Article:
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Gut 56:203-209 doi:10.1136/gut.2006.100594
  • Irritable bowel syndrome

Diarrhoea-predominant IBS patients show mast cell activation and hyperplasia in the jejunum

  1. Mar Guilarte1,
  2. Javier Santos2,
  3. Inés de Torres3,
  4. Carmen Alonso2,
  5. María Vicario2,
  6. Laura Ramos2,
  7. Cristina Martínez2,
  8. Francesc Casellas2,
  9. Esteban Saperas2,
  10. Juan Ramón Malagelada2
  1. 1Allergy Unit and Digestive Diseases Research Unit, Hospital Universitari Vall d’Hebron, Department of Medicine, Universitat Autònoma de Barcelona, Barcelona, Spain
  2. 2Digestive Diseases Research Unit, Department of Gastroenterology, Hospital Universitari Vall d’Hebron, Department of Medicine, Universitat Autònoma de Barcelona, Barcelona, Spain
  3. 3Department of Pathology, Hospital Universitari Vall d’Hebron, Department of Medicine, Universitat Autònoma de Barcelona, Barcelona, Spain
  1. Correspondence to:
    Dr Javier Santos
    Digestive Diseases Research Unit, Institut de Recerca Vall d’Hebron, Hospital General Vall d’Hebron, Paseo Vall d’Hebron 119-129, 08035 Barcelona, Spain; jsantos{at}ir.vhebron.net
  • Received 16 August 2006
  • Accepted 17 August 2006
  • Published Online First 27 September 2006

Abstract

Background: Increased numbers of mast cells and mast cell activation in distal gut segments are associated with symptom onset and severity in irritable bowel syndrome (IBS). Although upper gut symptoms are common, mast cells have not been thoroughly evaluated in proximal gut in IBS patients.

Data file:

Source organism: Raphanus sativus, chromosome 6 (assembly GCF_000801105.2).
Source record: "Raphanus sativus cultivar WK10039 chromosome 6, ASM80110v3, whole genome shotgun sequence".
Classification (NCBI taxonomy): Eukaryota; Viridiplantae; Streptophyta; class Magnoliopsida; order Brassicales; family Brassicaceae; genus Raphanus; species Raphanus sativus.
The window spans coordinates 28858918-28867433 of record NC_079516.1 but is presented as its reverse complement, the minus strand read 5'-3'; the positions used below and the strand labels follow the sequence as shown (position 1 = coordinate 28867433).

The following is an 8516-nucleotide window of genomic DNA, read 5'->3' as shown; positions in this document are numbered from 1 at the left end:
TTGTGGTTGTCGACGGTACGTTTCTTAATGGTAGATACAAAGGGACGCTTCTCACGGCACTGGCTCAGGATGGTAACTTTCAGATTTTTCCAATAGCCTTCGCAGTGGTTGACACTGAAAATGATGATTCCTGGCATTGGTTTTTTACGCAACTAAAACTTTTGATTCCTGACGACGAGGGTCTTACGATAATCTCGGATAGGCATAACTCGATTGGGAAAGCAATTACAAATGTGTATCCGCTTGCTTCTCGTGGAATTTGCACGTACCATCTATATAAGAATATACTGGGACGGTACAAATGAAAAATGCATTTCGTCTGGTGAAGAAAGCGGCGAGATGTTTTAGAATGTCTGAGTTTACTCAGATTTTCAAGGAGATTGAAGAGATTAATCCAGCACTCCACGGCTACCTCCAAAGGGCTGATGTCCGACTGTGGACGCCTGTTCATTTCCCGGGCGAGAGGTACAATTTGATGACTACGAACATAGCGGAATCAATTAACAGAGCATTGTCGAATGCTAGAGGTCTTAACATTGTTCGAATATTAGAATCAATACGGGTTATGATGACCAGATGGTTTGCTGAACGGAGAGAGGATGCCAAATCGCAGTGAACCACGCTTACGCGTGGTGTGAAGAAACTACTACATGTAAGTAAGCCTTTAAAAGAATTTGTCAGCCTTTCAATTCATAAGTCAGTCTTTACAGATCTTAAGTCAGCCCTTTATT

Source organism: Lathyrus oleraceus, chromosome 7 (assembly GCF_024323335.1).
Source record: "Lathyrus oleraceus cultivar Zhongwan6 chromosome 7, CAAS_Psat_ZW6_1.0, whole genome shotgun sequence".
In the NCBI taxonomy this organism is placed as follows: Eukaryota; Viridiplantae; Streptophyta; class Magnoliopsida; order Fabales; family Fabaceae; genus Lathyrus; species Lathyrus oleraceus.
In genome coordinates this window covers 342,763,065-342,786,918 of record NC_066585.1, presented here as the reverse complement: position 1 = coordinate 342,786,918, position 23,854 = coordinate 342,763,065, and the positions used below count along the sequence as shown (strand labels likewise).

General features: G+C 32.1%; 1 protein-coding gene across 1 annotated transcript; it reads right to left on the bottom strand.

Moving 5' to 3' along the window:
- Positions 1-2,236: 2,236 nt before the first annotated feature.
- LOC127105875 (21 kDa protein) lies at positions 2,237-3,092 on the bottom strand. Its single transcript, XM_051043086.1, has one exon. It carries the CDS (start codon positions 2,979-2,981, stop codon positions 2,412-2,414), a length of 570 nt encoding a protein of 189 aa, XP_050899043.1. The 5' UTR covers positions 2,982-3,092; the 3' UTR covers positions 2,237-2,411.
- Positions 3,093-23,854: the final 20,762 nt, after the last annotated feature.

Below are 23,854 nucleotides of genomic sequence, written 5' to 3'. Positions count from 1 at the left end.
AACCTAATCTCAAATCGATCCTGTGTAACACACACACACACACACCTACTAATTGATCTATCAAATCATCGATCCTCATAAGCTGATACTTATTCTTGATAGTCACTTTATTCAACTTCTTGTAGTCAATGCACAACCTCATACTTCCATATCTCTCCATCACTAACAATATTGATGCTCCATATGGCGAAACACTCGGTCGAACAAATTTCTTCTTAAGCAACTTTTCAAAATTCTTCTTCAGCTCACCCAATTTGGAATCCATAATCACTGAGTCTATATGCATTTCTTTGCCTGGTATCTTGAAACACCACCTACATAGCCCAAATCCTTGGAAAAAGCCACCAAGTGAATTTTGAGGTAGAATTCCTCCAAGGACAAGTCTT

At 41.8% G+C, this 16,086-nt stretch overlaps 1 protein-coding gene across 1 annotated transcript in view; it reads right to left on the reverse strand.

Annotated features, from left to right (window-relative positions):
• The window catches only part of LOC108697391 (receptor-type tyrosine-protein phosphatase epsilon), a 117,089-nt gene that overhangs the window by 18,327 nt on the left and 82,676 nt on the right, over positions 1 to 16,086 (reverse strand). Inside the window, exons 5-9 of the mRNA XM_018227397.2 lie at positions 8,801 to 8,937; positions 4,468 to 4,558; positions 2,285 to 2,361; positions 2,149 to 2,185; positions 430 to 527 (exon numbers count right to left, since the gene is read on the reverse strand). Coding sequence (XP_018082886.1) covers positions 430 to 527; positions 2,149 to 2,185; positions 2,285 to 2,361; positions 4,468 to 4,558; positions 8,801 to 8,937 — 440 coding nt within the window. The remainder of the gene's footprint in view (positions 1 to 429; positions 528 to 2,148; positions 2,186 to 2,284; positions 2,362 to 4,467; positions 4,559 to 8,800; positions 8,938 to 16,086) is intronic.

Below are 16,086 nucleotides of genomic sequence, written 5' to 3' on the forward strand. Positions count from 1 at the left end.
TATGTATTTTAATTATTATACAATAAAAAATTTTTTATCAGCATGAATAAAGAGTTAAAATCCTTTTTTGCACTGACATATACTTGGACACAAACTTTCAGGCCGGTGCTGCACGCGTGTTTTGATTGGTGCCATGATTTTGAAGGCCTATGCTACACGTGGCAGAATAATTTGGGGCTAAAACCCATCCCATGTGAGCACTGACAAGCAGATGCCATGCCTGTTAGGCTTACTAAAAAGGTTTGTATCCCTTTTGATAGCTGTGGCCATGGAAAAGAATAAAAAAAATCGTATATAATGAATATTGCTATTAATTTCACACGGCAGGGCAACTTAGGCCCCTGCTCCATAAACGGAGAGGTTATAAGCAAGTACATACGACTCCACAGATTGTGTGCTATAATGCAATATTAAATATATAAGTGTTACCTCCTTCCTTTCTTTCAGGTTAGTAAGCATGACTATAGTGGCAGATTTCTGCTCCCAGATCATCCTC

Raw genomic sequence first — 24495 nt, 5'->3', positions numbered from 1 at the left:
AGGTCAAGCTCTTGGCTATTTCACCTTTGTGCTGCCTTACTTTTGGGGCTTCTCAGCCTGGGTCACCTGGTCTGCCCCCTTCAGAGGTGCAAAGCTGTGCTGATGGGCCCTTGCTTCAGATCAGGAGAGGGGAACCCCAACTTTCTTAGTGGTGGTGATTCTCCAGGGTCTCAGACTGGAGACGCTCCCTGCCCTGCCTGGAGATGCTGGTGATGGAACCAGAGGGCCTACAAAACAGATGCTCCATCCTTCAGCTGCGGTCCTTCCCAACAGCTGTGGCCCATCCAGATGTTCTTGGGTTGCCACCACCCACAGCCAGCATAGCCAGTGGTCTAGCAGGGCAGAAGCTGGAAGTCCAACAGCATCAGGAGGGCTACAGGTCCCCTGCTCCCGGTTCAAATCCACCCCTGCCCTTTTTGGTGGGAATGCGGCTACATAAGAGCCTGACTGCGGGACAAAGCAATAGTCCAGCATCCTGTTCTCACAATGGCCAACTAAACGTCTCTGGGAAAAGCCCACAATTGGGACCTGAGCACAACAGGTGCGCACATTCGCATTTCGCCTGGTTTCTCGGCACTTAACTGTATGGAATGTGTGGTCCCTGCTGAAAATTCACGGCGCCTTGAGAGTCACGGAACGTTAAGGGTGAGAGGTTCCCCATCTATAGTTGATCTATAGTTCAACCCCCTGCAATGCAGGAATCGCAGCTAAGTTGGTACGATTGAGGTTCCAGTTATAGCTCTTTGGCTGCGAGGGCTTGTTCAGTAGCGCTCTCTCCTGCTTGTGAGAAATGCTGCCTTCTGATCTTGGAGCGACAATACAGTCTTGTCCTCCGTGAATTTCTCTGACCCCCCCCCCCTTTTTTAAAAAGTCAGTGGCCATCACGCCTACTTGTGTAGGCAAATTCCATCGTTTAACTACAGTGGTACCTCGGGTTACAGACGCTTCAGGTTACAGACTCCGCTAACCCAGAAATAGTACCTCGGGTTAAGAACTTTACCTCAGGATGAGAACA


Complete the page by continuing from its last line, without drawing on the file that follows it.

Methods: Jejunal biopsies obtained by Watson’s capsule, aspiration of intestinal fluid and one blood sample were obtained in 20 diarrhoea-predominant patients with IBS (D-IBS) and 14 healthy volunteers (H). Psychological stress (Holmes-Rahe Scale) and depression (Beck’s Depression Inventory) were evaluated at baseline and food and respiratory allergy excluded. Biopsies were processed for H&E staining and microscopic inflammation assessed by counting intraepithelial lymphocytes. Mast cells in lamina propria were counted by immunohistochemistry with CD117 (c-kit). Tryptase concentration was measured in intestinal fluid and serum.

Results: D-IBS patients showed higher psychological stress than healthy volunteers (D-IBS: 203 (SD 114) v H: 112 (SD 99); p = 0.019). Immunohistochemical staining of jejunal mucosa revealed mild increase in intraepithelial CD3+ cells in D-IBS patients (D-IBS: 15.3 (SD 5.5; 95% CI 12.7 to 17.9) v H: 10.3 (SD 3.9; 95% CI 8.0 to 12.5); p = 0.006). Moreover, D-IBS patients showed marked increase in mast cells numbers (D-IBS: 34 (SD 9.3); H: 15.3 (SD 4.4) mast cells/hpf; p<0.001) and higher tryptase concentration in jejunal fluid (D-IBS: 0.45 (SD 0.38); H: 0.09 (SD 0.10) µg/l; p = 0.005). Upper gut symptoms were not associated with gender, mast cell counts, jejunal tryptase or basal stress.

Conclusion: This jejunal mucosal inflammatory profile may help identify diarrhoea-predominant IBS, a stress-related disorder.

Footnotes

  • Published Online First 27 September 2006

  • Grant support: Supported in part by the Spanish Ministry of Sanidad y Consumo, Subdirección General de Investigación Sanitaria, Instituto Carlos III, Fondo de Investigación Sanitaria. JS (F.I.S. 01/3134 and F.I.S. 02/0190), CA (CM04/00019) and LR (CM05/00055) were the recipients of these grants.

  • Competing interests: None.